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ao THE INDIAN ADVOCATE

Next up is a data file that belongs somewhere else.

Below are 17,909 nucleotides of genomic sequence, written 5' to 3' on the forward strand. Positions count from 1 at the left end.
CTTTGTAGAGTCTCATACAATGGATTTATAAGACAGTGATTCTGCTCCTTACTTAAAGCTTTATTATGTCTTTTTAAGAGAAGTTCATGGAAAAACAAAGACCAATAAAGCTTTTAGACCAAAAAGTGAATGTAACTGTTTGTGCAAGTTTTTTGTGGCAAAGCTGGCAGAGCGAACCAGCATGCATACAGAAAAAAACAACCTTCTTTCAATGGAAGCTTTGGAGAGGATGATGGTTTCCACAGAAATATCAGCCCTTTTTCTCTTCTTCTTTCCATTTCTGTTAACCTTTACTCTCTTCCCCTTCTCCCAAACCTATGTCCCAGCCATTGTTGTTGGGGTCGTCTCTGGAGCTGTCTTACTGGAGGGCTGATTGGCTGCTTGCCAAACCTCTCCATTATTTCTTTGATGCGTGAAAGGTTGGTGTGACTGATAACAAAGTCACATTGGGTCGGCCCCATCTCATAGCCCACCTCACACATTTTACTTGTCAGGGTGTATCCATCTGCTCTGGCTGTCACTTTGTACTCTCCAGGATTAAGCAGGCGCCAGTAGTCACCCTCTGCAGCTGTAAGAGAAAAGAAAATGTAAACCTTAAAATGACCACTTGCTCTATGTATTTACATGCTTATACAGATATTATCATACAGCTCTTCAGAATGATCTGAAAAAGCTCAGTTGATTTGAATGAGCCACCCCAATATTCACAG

This prosperous state of Colorado has had its baptism of blood time and again. The Sand Creek massacre of Indian men, women and children by the white, and afterwards the White River massacre of only white men by Indians, stand out most prominently as occurences of the recent past. But the strife is ended. Less than i,ooo Indians live in the state and these are of the mio powerful Cite nation, lh.it fiom ith , mountain f.ustiifss is dt lad the fighting Sioux, Cheyennes, Arapahoes, and others. Distributed through several states and occupyiug more than one-sixth of Colorado, and having as head chief of their nation a giant in intellectual endowment Chief Ouray they were not to be trifled with. The late Carl Schurz, who was secretaryof th Interior at the time o the Meeker massacre, and was afterwards in Colorado and photographed beside Ouray, haid that "the brightest intel lect he ever known in either Europe or America was that of an Indian chief in the state of Colorado. He evidently re ferred to Ouray whom the state has honored by placing his portrait in the dome of the capitol. When Philip of Macedon besieged Byzantium, the moon came out and discovered his design to the people within the walls, and they repulsed him. Afterward, in memory of their escape, they adopted the cresent moon as the badge of their city. When-the Turks conquered Byzantium they found the crescent everywhere; and, believing it to possess some magical power, appropriated it for themselves. The American Indian has a record as an inventor which cannot he shaken. In the first place he invented the birch baVk canoe, which has never yet been equaled for lightness gracefulness and carrying capacity. The snowshoe is also his invention perfect in form1, and, like the old violins, incapable of improvement.